Question #94805

1 Answer
Mar 27, 2016

Answer:

#"1.27 moles"#

Explanation:

The thing to remember about Standard Temperature and Pressure (STP) is that one mole of any ideal gas occupies #"22.4 L"# under these conditions - this is known as the molar volume of a gas at STP.

Notice that the problem provides you with the volume of the gas and asks for the number of moles of gas that would occupy this volume under STP conditions.

This means that you're essentially looking for a conversion factor that can take you from volume to moles and vice versa.

Now, STP conditions are usually defined as a pressure of #"1 atm"# and a temperature of #0^@"C"#, or #"273.15 K"#.

You can use the ideal gas law to write

#color(purple)(|bar(ul(color(white)(a/a)color(black)(PV = nRT implies V/n = (RT)/P)color(white)(a/a)|)))#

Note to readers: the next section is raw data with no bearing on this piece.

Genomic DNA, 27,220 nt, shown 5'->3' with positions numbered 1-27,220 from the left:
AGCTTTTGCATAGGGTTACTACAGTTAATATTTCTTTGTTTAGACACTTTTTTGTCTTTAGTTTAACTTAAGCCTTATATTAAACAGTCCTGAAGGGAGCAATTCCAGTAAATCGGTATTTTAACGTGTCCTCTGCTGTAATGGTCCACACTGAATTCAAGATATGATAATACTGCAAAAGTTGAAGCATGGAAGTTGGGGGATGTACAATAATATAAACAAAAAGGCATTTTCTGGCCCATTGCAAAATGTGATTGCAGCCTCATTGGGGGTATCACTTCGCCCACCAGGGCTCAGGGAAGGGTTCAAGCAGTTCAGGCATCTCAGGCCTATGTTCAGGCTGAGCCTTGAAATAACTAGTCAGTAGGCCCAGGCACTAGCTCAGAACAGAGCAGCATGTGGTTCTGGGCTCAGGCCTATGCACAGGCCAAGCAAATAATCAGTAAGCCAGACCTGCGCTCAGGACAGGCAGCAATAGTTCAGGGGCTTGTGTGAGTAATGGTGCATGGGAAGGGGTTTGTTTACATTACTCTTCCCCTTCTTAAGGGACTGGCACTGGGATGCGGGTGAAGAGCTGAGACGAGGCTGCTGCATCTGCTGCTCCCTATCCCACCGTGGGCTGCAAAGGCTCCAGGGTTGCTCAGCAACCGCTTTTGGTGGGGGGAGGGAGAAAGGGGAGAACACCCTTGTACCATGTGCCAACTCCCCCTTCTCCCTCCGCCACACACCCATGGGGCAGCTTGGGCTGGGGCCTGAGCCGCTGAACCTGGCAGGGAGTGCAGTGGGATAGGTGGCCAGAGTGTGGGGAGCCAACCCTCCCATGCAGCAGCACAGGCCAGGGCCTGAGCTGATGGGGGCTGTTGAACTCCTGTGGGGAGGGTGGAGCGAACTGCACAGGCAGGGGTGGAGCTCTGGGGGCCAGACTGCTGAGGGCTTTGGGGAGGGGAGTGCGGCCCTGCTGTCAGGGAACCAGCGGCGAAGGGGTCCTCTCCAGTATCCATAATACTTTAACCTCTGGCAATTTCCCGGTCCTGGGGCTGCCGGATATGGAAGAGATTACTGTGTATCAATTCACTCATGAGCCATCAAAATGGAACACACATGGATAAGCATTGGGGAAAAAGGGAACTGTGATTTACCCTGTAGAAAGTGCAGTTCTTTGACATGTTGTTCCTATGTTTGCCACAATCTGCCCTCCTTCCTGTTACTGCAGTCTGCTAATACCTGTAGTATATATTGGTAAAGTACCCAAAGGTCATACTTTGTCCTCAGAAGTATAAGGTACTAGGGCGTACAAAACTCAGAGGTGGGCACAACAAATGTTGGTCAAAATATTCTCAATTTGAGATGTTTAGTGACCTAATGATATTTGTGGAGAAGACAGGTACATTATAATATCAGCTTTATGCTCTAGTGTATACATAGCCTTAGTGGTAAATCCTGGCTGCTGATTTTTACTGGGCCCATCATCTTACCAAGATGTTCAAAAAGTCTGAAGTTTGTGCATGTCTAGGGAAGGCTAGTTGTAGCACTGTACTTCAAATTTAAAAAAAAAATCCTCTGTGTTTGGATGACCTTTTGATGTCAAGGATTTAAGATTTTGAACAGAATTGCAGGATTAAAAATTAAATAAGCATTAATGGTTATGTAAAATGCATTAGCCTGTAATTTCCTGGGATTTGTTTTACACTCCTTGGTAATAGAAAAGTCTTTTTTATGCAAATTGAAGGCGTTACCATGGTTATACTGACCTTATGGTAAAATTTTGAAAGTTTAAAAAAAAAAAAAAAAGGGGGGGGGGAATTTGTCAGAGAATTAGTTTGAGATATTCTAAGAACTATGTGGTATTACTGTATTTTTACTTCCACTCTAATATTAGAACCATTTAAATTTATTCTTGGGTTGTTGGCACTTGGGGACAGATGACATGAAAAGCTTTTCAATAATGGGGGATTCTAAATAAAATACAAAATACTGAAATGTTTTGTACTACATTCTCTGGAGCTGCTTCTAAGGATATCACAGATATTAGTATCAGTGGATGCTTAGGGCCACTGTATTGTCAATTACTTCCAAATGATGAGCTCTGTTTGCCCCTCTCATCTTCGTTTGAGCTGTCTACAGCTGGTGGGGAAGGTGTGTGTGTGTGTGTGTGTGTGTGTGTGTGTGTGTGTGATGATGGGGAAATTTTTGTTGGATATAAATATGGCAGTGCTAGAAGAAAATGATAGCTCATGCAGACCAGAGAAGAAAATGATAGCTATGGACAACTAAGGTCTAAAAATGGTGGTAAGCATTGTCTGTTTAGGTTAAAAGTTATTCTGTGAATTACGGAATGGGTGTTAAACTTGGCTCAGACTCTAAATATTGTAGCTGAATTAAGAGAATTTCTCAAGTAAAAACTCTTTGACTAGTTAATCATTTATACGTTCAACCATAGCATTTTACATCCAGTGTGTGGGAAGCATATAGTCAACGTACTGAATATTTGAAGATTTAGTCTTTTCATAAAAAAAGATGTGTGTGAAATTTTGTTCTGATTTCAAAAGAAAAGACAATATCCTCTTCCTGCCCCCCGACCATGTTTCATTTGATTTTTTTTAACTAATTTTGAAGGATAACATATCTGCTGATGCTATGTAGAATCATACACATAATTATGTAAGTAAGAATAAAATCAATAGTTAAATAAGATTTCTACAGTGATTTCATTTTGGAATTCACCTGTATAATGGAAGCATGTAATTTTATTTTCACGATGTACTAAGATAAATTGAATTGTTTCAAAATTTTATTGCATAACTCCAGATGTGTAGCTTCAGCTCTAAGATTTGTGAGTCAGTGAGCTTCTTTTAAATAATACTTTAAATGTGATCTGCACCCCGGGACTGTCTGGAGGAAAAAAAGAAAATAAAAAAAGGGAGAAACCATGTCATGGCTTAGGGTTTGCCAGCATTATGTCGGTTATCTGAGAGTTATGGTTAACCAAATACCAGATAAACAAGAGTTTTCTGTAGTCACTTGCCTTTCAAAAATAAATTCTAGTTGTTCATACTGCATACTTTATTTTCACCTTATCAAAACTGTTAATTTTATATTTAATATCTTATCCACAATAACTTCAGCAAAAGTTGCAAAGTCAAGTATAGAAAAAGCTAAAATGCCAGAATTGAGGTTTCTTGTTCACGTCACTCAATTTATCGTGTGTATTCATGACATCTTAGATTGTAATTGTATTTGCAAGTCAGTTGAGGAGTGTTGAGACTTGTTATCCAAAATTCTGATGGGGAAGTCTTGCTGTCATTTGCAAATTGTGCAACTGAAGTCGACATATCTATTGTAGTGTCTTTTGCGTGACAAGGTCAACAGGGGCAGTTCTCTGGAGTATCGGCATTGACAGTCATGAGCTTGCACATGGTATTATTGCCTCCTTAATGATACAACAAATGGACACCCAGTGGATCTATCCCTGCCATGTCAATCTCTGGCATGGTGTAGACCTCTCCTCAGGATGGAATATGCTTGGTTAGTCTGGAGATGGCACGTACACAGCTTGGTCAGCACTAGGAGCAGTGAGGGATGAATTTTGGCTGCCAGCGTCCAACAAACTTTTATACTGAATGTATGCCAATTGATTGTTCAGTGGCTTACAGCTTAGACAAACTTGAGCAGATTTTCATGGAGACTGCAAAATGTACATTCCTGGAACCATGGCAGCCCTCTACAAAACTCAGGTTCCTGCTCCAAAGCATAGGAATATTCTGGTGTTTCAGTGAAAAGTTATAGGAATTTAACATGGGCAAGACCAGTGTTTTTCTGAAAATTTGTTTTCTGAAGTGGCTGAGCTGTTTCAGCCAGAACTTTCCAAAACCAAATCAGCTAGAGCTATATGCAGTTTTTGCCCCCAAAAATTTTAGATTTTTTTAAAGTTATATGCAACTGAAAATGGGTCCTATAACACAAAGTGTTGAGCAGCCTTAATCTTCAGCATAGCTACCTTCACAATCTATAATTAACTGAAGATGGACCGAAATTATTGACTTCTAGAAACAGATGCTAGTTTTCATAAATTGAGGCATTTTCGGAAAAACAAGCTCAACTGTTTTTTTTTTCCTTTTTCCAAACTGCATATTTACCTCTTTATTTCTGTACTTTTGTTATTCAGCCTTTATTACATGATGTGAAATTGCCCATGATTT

Here #R# is the universal gas constant and is equal to #0.0821("atm" * "L")/("mol" * "K")#.

Plug in the values for pressure and temperature given by the definition of STP to get

#V/n = (0.0821(color(red)(cancel(color(black)("atm"))) * "L")/("mol" * color(red)(cancel(color(black)("K")))) * 273.15color(red)(cancel(color(black)("K"))))/(1color(red)(cancel(color(black)("atm")))) = "22.4 L mol"^(-1)#

This is the molar volume of a gas at STP.

So, if one mole of any ideal gas occupies #"22.4 L"#, it follows that #"28.5 L"# would contain

#28.5color(red)(cancel(color(black)("L"))) * overbrace("1 mole"/(22.4color(red)(cancel(color(black)("L")))))^(color(purple)("molar volume of a gas at STP")) = color(green)(|bar(ul(color(white)(a/a)"1.27 moles"color(white)(a/a)|)))#

The answer is rounded to three sig figs.

SIDE NOTE The definition of STP has been changed to correspond to a pressure of #"100 kPa"# and a temperature of #0^@"C"#.

Under these conditions, one mole of any ideal gas occupies #"22.7 L"#, not #"22.4 L"#.

However, many textbooks and online resources still use the old definition of STP, so stick with that one to be on the safe side.